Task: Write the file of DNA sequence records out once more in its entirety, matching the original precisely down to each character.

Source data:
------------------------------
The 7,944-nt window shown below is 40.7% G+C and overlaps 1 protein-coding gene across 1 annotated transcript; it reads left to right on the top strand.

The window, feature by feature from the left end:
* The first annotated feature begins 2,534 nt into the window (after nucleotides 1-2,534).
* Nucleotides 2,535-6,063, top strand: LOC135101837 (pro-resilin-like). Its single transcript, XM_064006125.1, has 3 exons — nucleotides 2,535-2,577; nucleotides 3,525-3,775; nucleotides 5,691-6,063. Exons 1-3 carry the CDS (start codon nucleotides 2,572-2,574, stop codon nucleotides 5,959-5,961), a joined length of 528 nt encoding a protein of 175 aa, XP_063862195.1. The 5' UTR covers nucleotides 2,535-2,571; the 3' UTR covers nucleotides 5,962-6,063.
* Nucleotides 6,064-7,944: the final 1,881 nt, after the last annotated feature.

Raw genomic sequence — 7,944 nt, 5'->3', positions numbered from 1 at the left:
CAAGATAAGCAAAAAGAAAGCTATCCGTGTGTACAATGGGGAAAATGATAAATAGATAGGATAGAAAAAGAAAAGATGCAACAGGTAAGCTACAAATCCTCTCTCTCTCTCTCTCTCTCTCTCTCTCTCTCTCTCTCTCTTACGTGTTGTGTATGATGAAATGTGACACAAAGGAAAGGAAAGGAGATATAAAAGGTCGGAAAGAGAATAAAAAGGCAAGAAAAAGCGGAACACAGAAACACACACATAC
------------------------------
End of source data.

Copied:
The 7,944-nt window shown below is 40.7% G+C and overlaps 1 protein-coding gene across 1 annotated transcript; it reads left to right on the top strand.

The window, feature by feature from the left end:
* The first annotated feature begins 2,534 nt into the window (after nucleotides 1-2,534).
* Nucleotides 2,535-6,063, top strand: LOC135101837 (pro-resilin-like). Its single transcript, XM_064006125.1, has 3 exons — nucleotides 2,535-2,577; nucleotides 3,525-3,775; nucleotides 5,691-6,063. Exons 1-3 carry the CDS (start codon nucleotides 2,572-2,574, stop codon nucleotides 5,959-5,961), a joined length of 528 nt encoding a protein of 175 aa, XP_063862195.1. The 5' UTR covers nucleotides 2,535-2,571; the 3' UTR covers nucleotides 5,962-6,063.
* Nucleotides 6,064-7,944: the final 1,881 nt, after the last annotated feature.

Raw genomic sequence — 7,944 nt, 5'->3', positions numbered from 1 at the left:
CAAGATAAGCAAAAAGAAAGCTATCCGTGTGTACAATGGGGAAAATGATAAATAGATAGGATAGAAAAAGAAAAGATGCAACAGGTAAGCTACAAATCCTCTCTCTCTCTCTCTCTCTCTCTCTCTCTCTCTCTCTCTCTTACGTGTTGTGTATGATGAAATGTGACACAAAGGAAAGGAAAGGAGATATAAAAGGTCGGAAAGAGAATAAAAAGGCAAGAAAAAGCGGAACACAGAAACACACACATAC